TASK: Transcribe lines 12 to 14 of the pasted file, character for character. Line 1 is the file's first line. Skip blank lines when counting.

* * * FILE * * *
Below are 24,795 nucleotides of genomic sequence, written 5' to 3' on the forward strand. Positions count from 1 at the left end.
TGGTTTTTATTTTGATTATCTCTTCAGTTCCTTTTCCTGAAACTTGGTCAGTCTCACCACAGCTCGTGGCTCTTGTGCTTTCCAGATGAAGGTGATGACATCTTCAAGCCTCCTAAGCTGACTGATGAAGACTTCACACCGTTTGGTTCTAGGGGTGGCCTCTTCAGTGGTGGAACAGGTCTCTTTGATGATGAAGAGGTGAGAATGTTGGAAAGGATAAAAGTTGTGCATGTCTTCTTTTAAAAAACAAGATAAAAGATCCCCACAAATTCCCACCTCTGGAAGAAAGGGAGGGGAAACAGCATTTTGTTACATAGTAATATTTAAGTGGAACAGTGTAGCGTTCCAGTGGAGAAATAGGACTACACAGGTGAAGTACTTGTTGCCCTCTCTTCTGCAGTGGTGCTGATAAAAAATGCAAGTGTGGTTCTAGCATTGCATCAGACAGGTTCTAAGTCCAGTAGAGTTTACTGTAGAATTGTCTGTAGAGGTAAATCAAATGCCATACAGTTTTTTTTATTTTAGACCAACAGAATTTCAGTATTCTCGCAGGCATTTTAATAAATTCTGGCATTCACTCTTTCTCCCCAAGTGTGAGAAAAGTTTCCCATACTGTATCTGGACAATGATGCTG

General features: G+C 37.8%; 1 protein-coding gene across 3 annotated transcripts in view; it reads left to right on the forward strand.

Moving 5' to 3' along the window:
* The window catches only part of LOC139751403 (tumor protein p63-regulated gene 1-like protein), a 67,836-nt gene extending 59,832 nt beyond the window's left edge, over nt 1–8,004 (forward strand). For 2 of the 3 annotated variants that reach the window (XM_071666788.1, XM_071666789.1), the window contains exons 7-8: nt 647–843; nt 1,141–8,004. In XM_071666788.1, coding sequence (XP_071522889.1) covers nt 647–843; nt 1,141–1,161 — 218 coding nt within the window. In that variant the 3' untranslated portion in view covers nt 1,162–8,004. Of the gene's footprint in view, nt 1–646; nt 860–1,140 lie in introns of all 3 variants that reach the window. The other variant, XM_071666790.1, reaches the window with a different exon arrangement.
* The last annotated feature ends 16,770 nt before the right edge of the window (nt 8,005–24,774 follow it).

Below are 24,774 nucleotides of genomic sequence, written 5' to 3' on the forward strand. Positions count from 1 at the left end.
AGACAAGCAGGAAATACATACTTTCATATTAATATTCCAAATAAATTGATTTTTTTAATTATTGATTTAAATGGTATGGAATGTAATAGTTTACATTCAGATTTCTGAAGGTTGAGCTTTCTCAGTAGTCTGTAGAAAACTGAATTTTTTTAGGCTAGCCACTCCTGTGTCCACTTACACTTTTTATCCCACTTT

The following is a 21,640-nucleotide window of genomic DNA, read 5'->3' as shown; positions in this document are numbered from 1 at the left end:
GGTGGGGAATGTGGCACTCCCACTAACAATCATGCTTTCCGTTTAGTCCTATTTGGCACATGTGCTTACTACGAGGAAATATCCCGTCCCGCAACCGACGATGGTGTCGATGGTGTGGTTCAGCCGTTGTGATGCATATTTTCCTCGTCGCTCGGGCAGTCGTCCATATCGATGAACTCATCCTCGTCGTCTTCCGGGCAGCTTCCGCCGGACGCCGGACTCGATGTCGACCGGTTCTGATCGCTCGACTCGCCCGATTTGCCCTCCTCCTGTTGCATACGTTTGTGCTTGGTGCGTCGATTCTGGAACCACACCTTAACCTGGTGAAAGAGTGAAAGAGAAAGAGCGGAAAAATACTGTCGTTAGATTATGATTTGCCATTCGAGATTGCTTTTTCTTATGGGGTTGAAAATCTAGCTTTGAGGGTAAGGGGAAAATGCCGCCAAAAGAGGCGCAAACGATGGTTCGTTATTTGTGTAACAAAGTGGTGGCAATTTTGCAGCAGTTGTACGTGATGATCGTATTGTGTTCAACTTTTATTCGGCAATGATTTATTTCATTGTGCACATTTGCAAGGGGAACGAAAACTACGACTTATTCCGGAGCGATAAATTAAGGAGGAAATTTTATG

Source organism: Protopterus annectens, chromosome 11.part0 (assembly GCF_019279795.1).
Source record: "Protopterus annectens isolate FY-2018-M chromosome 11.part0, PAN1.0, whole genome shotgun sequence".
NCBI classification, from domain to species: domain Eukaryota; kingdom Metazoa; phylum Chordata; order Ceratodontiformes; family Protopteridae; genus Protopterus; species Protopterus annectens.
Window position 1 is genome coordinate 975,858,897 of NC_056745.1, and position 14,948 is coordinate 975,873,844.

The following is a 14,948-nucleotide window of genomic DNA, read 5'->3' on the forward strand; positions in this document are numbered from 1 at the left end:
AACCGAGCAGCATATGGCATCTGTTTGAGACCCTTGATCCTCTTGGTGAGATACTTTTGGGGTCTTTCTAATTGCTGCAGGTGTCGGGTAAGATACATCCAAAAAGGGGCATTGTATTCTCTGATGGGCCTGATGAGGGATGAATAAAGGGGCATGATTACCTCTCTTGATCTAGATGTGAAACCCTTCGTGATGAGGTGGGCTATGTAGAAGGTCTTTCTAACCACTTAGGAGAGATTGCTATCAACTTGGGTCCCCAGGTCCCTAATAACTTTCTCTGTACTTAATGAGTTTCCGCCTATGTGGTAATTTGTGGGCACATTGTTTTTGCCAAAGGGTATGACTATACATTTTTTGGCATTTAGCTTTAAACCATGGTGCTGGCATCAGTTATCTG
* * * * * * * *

Source record: "Protopterus annectens isolate FY-2018-M chromosome 11.part0, PAN1.0, whole genome shotgun sequence".
NCBI classification, from domain to species: domain Eukaryota; kingdom Metazoa; phylum Chordata; order Ceratodontiformes; family Protopteridae; genus Protopterus; species Protopterus annectens.
Window position 1 is genome coordinate 975,858,897 of NC_056745.1, and position 14,948 is coordinate 975,873,844.